Part of my impulse to travel came from never wanting to commit to just one thing; I had created a life that afforded me the illusion of endless choice. I could work for this freelance employer or that one; choose spontaneously to live in Hong Kong or the Outback. The “or” was what mattered. The “or” is what I was giving up by settling down.

I chose New York City, where I had friends and potential employers, and which contained worlds upon worlds of its own. I got a staff job and tried to become a center of gravity in my own right.

When I signed a lease, I felt a shiver of worry, but it passed. I bought not only a dining room table but also a sofa that visiting friends could sleep on, karmic repayment for all the times I had been the nomadic guest. I confined my traveling to vacations and occasional assignments.

When I met Joe I felt as if I was hearing my own story told back to me. I had to learn, late, to make certain big life decisions, and now he did, too. He had narrowed his options to three cities: Paris (which was familiar), Seattle (where he had family) and Barcelona — there had been a girlfriend there; that was over, but he loved the food and his Catalan friends.

Love can be narcissistic in that we often fall for a person in whom we see ourselves. Still, even though Joe captivated me, I was wary. New York was notably absent from his list. And when I chose to settle down, I resolved to avoid long-distance relationships, with their soaring highs and dismal lows.

In Mexico, we talked about his decision over steak and tequila. We talked about writing, photography and the mysteries of the blue agave plant, of which I was becoming increasingly fond.

Later we mapped out a year-by-year geographical overlay of our lives and learned that we had unknowingly crossed paths in Seattle and Paris, and I enjoyed imagining that I had passed him in the Metro.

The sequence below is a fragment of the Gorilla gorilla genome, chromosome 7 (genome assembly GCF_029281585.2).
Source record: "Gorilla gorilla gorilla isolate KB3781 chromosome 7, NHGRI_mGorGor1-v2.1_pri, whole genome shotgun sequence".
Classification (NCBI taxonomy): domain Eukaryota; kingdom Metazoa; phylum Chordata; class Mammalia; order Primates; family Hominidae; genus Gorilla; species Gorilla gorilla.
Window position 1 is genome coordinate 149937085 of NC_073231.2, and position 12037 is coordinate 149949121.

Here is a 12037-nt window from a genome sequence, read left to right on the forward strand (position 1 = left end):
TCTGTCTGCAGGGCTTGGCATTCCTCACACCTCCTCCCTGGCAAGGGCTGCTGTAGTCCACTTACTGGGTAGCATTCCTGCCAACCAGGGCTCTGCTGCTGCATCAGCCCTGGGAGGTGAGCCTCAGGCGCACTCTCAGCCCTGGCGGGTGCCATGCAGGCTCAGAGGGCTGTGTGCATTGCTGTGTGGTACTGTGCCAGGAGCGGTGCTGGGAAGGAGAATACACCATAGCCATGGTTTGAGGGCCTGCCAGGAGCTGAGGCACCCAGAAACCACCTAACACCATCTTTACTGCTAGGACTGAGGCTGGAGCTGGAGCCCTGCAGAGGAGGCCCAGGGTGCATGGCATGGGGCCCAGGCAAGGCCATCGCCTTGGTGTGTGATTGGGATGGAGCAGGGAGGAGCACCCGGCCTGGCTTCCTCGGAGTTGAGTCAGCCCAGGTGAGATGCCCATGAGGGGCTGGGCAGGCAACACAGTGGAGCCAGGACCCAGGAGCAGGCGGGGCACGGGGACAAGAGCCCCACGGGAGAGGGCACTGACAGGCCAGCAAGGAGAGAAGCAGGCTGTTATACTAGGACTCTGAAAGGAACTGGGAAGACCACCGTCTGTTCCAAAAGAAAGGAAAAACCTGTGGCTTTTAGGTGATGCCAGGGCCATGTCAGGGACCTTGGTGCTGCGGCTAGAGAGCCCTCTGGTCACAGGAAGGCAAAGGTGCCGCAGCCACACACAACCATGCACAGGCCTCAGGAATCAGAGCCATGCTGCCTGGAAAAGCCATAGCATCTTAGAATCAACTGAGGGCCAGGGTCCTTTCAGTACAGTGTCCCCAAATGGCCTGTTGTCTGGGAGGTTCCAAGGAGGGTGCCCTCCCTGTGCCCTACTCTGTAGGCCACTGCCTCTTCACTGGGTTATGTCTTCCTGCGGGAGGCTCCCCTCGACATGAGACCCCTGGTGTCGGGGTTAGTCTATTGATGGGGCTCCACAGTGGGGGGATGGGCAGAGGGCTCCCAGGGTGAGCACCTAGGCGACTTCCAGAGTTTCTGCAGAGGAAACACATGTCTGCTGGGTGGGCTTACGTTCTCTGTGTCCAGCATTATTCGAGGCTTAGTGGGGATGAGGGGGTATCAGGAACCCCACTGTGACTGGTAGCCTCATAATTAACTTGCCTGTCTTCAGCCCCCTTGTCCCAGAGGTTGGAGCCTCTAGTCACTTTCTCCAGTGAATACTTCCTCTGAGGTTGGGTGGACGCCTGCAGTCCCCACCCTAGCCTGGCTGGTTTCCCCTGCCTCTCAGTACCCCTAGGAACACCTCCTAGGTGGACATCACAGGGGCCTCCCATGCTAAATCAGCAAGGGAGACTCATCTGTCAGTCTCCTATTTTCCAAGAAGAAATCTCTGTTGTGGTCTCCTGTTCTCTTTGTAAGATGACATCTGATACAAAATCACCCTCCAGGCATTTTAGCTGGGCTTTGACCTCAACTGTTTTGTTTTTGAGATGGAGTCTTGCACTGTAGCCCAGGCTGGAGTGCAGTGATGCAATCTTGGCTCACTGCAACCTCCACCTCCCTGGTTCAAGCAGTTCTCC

We played the name game and came up with an acquaintance in common; again I envisioned the what-if. Might we have passed at the door to the same party? I was knitting a shared past where there wasn’t one. Although, in a way, there was.

We kissed goodbye in the airport in Houston, with no promises or plans. A week later I asked him to come see me in New York (I was grounded by my new job, so I couldn’t go to him). Extending that invitation gave me a strange new feeling. In relationships of all kinds, the wanderers are always assumed to be the flexible ones, the ones who will go wherever you tell them to for Thanksgiving.

Now I had become the center of gravity, with an irrefutably fixed address and a permanent job. The downside was that my new wandering star could just say no and be pulled in some other direction.

BUT a week later he walked into my apartment with a suitcase and a bouquet. I was heading into long-distance love, I could see. But being rooted firmly in place, I was able to take the leap of faith. At the end of his five-day visit, he invited me to the sofa and said, “We need to have a talk.” I knew he meant, “We need to find a way to make this work.” We plotted who would visit whom when, and talked about trips we could take together.

“How about driving from Alaska to Baja?” I proposed.

“Sure,” he said, just like that, as if I’d said why don’t we order sushi? He took these kinds of suggestions not as fantasies but as first steps.

That was 13 months ago. In April he moved in, bringing with him a beloved Peugeot bicycle, a collection of top-notch kitchen knives and not much else.

When I realized he was going to ask me to marry him, I wondered again if some part of me would seize up, if I would fall back into my old patterns. But since my decision to move to New York, through the four years during which I bought an apartment, was promoted at work and settled into routines, I had slowly become ready. And with this man, I saw, I wouldn’t be tied down so much as tied together.

When he asked, the choice was easy.

Tequila will be served at the wedding.

Friday, February 10, 2012

Pink Coach Sneakers

I had a friend brought in some sneakers from the states for me lately.

They're from Coach!

pink coach sneakers


I'm so totally in love with them now. They're the most comfy pair of sneakers on the street!
They're also very fitting so your feet look small in them. I'm a size 8.
But most importantly... this one's in PINK!

pink coach sneakers 2


pink coach sneakers 3

Thanks Shopforlove!



I also got another pair in grey.

silver coach sneakers


I posted on my twitter and facebook before (& instagram).

photo 3
with filter (instagram)


photo 2
without filter



Aren't they gorgeous?
What's your favourite pair of walking shoes?